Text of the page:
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Print version ISSN 1415-790X
Rev. bras. epidemiol. vol.10 n.3 São Paulo Sep. 2007
Tendências temporais observadas em uma coorte de gestantes infectadas pelo HIV acompanhadas no Rio de Janeiro de 1996 a 2004
Guilherme Amaral CalvetI; Esaú Custódio JoãoI; Karin Nielsen-SainesII; Cynthia Braga CunhaI; Jacqueline Anita MenezesI; Marcos Machado d'IppolitoIII; Maria Letícia Santos CruzI; Ezequias Batista MartinsI; Sônia Maria Santos SilvaIII; Adriana Ferreira MedeirosI; Haroldo José MatosIV
IDepartment of Infectious Diseases; Hospital dos Servidores do Estado, Rio de Janeiro, RJ, Brazil
IIDavid Geffen UCLA School of Medicine; Department of Pediatrics; Division of Infectious Diseases; Los Angeles, California
IIIDepartment of Obstetrics; Hospital dos Servidores do Estado, Rio de Janeiro, RJ, Brazil
IVDepartment of Epidemiology; Hospital dos Servidores do Estado, Rio de Janeiro, RJ, Brazil
OBJECTIVE: To describe trends in sociodemographic, immunological and virological profiles and interventions to decrease the risk of mother-to-child HIV transmission.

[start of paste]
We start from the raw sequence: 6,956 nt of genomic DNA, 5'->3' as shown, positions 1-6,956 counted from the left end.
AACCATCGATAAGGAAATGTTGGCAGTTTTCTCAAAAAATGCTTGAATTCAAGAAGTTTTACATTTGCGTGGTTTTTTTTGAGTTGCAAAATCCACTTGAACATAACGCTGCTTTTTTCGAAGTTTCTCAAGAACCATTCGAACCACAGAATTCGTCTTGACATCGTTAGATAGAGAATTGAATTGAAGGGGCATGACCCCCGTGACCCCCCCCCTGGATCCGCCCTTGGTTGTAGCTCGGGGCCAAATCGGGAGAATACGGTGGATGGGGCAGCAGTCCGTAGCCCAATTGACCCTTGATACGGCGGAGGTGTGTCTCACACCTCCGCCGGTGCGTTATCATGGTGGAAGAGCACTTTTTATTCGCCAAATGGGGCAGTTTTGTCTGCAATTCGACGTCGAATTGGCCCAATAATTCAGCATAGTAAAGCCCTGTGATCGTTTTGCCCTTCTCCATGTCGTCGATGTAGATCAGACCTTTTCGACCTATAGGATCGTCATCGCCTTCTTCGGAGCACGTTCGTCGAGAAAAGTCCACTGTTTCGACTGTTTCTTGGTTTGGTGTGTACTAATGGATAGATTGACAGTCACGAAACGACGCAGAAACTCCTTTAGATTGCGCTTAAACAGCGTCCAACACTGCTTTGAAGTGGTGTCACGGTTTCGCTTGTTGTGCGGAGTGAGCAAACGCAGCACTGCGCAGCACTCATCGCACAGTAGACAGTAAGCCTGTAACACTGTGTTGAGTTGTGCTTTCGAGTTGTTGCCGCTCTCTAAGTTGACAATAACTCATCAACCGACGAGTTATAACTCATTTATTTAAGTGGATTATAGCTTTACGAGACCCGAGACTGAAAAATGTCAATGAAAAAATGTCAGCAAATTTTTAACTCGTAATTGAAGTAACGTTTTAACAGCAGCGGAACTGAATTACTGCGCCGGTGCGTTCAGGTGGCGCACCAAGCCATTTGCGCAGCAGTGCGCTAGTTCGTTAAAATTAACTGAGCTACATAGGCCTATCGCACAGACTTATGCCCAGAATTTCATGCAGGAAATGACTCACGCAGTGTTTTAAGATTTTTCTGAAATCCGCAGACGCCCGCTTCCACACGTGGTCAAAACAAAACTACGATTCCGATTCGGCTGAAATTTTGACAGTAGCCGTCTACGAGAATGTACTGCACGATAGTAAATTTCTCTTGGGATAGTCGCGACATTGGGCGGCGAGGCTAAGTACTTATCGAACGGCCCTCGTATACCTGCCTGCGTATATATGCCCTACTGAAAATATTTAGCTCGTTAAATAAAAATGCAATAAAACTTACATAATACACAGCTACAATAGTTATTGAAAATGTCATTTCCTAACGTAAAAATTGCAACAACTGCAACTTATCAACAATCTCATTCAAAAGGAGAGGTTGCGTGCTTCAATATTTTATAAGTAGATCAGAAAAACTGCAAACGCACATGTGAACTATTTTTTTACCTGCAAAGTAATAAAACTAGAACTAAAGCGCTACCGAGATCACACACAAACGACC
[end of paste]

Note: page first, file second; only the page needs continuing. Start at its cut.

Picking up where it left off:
METHODS: Retrospective cohort study conducted at a tertiary institution in Rio de Janeiro, Brazil from January 1996 to December 2004. Analysis was performed by stratification in three time periods: 1996-1998 (P1), 1999-2001 (P2) and 2002-2004 (P3).
RESULTS: In 9 years, 622 pregnancies occurred. Complications included: maternal mortality 0.3%, stillbirths 2.5%, miscarriages 0.6%, neonatal mortality 1.1%, prematurity 9.9%, low birth weight (LBW) 16.5%, congenital malformations 2.2%. The number of HIV-infected pregnant patients grew threefold over time reflecting increased prevalence of disease and patient identification. HIV diagnosis before pregnancy increased from 30% in P1 to 45% in P3. The proportion of pregnant women receiving highly active antiretroviral therapy increased from none (P1) to 88% (P3) with a significant trend towards women delivering at undetectable viral loads in later years despite a higher frequency of advanced disease. Scheduled cesarean deliveries increased from 35% in P1 to 48% in P3. Perinatal transmission rates were 2.4% with a decline from 3.5% in P1 to 1.6% in P3. Neonatal outcomes tended to remain constant or improve with time. A slight rise in LBW and congenital malformations were observed.
CONCLUSIONS: During the observational period, HIV+ pregnant women presented with more advanced disease and lower socio-economic status. However, improved management of HIV-infected patients (associated with increased identification and increased availability of treatment) resulted into very low transmission rates similar to those of developed countries with overall improvement of patient outcomes.